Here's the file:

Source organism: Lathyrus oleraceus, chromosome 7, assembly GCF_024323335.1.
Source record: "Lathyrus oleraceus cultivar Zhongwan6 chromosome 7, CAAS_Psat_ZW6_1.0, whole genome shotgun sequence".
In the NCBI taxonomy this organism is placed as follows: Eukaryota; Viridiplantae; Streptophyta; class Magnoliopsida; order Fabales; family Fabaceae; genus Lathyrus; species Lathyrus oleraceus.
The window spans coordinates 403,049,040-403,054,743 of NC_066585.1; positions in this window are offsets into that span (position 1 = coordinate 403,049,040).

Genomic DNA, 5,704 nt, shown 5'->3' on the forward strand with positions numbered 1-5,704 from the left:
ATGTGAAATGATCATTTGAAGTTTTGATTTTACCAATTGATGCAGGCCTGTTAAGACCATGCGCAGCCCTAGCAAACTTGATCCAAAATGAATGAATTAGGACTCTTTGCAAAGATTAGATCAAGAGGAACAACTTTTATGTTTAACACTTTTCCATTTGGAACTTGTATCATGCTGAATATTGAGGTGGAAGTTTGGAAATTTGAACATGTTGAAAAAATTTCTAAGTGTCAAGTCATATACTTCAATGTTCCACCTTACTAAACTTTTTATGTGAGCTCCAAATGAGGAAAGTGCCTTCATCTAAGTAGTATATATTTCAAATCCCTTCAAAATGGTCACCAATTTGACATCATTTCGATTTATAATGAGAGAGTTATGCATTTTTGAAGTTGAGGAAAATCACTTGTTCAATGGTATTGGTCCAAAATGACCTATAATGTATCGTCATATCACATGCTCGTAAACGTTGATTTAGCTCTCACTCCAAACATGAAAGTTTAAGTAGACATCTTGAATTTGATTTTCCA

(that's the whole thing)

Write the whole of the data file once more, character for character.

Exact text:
Source organism: Lathyrus oleraceus, chromosome 7, assembly GCF_024323335.1.
Source record: "Lathyrus oleraceus cultivar Zhongwan6 chromosome 7, CAAS_Psat_ZW6_1.0, whole genome shotgun sequence".
In the NCBI taxonomy this organism is placed as follows: Eukaryota; Viridiplantae; Streptophyta; class Magnoliopsida; order Fabales; family Fabaceae; genus Lathyrus; species Lathyrus oleraceus.
The window spans coordinates 403,049,040-403,054,743 of NC_066585.1; positions in this window are offsets into that span (position 1 = coordinate 403,049,040).

Genomic DNA, 5,704 nt, shown 5'->3' on the forward strand with positions numbered 1-5,704 from the left:
ATGTGAAATGATCATTTGAAGTTTTGATTTTACCAATTGATGCAGGCCTGTTAAGACCATGCGCAGCCCTAGCAAACTTGATCCAAAATGAATGAATTAGGACTCTTTGCAAAGATTAGATCAAGAGGAACAACTTTTATGTTTAACACTTTTCCATTTGGAACTTGTATCATGCTGAATATTGAGGTGGAAGTTTGGAAATTTGAACATGTTGAAAAAATTTCTAAGTGTCAAGTCATATACTTCAATGTTCCACCTTACTAAACTTTTTATGTGAGCTCCAAATGAGGAAAGTGCCTTCATCTAAGTAGTATATATTTCAAATCCCTTCAAAATGGTCACCAATTTGACATCATTTCGATTTATAATGAGAGAGTTATGCATTTTTGAAGTTGAGGAAAATCACTTGTTCAATGGTATTGGTCCAAAATGACCTATAATGTATCGTCATATCACATGCTCGTAAACGTTGATTTAGCTCTCACTCCAAACATGAAAGTTTAAGTAGACATCTTGAATTTGATTTTCCA